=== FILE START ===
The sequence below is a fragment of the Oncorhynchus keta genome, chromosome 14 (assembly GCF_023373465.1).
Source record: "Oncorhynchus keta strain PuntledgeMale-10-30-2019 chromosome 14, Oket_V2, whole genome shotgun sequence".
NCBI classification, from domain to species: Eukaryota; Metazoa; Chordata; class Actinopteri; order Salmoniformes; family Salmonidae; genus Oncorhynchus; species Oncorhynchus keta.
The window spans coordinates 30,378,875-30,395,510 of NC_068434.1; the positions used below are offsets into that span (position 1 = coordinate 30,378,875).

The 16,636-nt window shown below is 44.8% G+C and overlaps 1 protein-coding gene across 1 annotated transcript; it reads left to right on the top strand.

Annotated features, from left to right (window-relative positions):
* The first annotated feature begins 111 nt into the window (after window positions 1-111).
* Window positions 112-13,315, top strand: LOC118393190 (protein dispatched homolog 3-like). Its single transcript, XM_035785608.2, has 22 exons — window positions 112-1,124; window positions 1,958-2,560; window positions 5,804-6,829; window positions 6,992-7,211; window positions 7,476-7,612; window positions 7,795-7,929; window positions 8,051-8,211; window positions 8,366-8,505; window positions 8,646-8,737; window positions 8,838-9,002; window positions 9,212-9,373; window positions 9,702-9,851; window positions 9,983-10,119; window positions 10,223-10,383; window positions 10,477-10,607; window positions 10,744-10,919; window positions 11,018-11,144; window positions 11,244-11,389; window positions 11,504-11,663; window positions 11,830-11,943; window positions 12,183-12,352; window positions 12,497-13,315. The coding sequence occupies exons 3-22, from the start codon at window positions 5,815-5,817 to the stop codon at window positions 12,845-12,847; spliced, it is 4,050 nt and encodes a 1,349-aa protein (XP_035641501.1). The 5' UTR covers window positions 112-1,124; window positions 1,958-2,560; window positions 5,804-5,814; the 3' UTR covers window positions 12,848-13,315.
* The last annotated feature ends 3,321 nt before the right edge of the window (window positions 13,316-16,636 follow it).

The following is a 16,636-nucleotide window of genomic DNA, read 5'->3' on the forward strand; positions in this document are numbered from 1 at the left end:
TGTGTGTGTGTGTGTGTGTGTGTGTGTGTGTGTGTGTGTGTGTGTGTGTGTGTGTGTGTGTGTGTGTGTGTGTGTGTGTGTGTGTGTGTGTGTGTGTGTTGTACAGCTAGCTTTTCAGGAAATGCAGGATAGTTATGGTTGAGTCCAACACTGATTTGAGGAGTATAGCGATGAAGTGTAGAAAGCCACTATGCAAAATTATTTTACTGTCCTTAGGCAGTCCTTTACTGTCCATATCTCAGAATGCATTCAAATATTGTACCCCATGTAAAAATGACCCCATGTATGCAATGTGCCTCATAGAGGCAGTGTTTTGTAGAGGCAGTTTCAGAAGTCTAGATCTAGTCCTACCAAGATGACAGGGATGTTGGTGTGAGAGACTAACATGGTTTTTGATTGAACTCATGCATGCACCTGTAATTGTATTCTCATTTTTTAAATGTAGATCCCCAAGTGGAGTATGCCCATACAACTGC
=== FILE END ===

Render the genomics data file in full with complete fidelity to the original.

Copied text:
The sequence below is a fragment of the Oncorhynchus keta genome, chromosome 14 (assembly GCF_023373465.1).
Source record: "Oncorhynchus keta strain PuntledgeMale-10-30-2019 chromosome 14, Oket_V2, whole genome shotgun sequence".
NCBI classification, from domain to species: Eukaryota; Metazoa; Chordata; class Actinopteri; order Salmoniformes; family Salmonidae; genus Oncorhynchus; species Oncorhynchus keta.
The window spans coordinates 30,378,875-30,395,510 of NC_068434.1; the positions used below are offsets into that span (position 1 = coordinate 30,378,875).

The 16,636-nt window shown below is 44.8% G+C and overlaps 1 protein-coding gene across 1 annotated transcript; it reads left to right on the top strand.

Annotated features, from left to right (window-relative positions):
* The first annotated feature begins 111 nt into the window (after window positions 1-111).
* Window positions 112-13,315, top strand: LOC118393190 (protein dispatched homolog 3-like). Its single transcript, XM_035785608.2, has 22 exons — window positions 112-1,124; window positions 1,958-2,560; window positions 5,804-6,829; window positions 6,992-7,211; window positions 7,476-7,612; window positions 7,795-7,929; window positions 8,051-8,211; window positions 8,366-8,505; window positions 8,646-8,737; window positions 8,838-9,002; window positions 9,212-9,373; window positions 9,702-9,851; window positions 9,983-10,119; window positions 10,223-10,383; window positions 10,477-10,607; window positions 10,744-10,919; window positions 11,018-11,144; window positions 11,244-11,389; window positions 11,504-11,663; window positions 11,830-11,943; window positions 12,183-12,352; window positions 12,497-13,315. The coding sequence occupies exons 3-22, from the start codon at window positions 5,815-5,817 to the stop codon at window positions 12,845-12,847; spliced, it is 4,050 nt and encodes a 1,349-aa protein (XP_035641501.1). The 5' UTR covers window positions 112-1,124; window positions 1,958-2,560; window positions 5,804-5,814; the 3' UTR covers window positions 12,848-13,315.
* The last annotated feature ends 3,321 nt before the right edge of the window (window positions 13,316-16,636 follow it).

The following is a 16,636-nucleotide window of genomic DNA, read 5'->3' on the forward strand; positions in this document are numbered from 1 at the left end:
TGTGTGTGTGTGTGTGTGTGTGTGTGTGTGTGTGTGTGTGTGTGTGTGTGTGTGTGTGTGTGTGTGTGTGTGTGTGTGTGTGTGTGTGTGTGTGTGTGTTGTACAGCTAGCTTTTCAGGAAATGCAGGATAGTTATGGTTGAGTCCAACACTGATTTGAGGAGTATAGCGATGAAGTGTAGAAAGCCACTATGCAAAATTATTTTACTGTCCTTAGGCAGTCCTTTACTGTCCATATCTCAGAATGCATTCAAATATTGTACCCCATGTAAAAATGACCCCATGTATGCAATGTGCCTCATAGAGGCAGTGTTTTGTAGAGGCAGTTTCAGAAGTCTAGATCTAGTCCTACCAAGATGACAGGGATGTTGGTGTGAGAGACTAACATGGTTTTTGATTGAACTCATGCATGCACCTGTAATTGTATTCTCATTTTTTAAATGTAGATCCCCAAGTGGAGTATGCCCATACAACTGC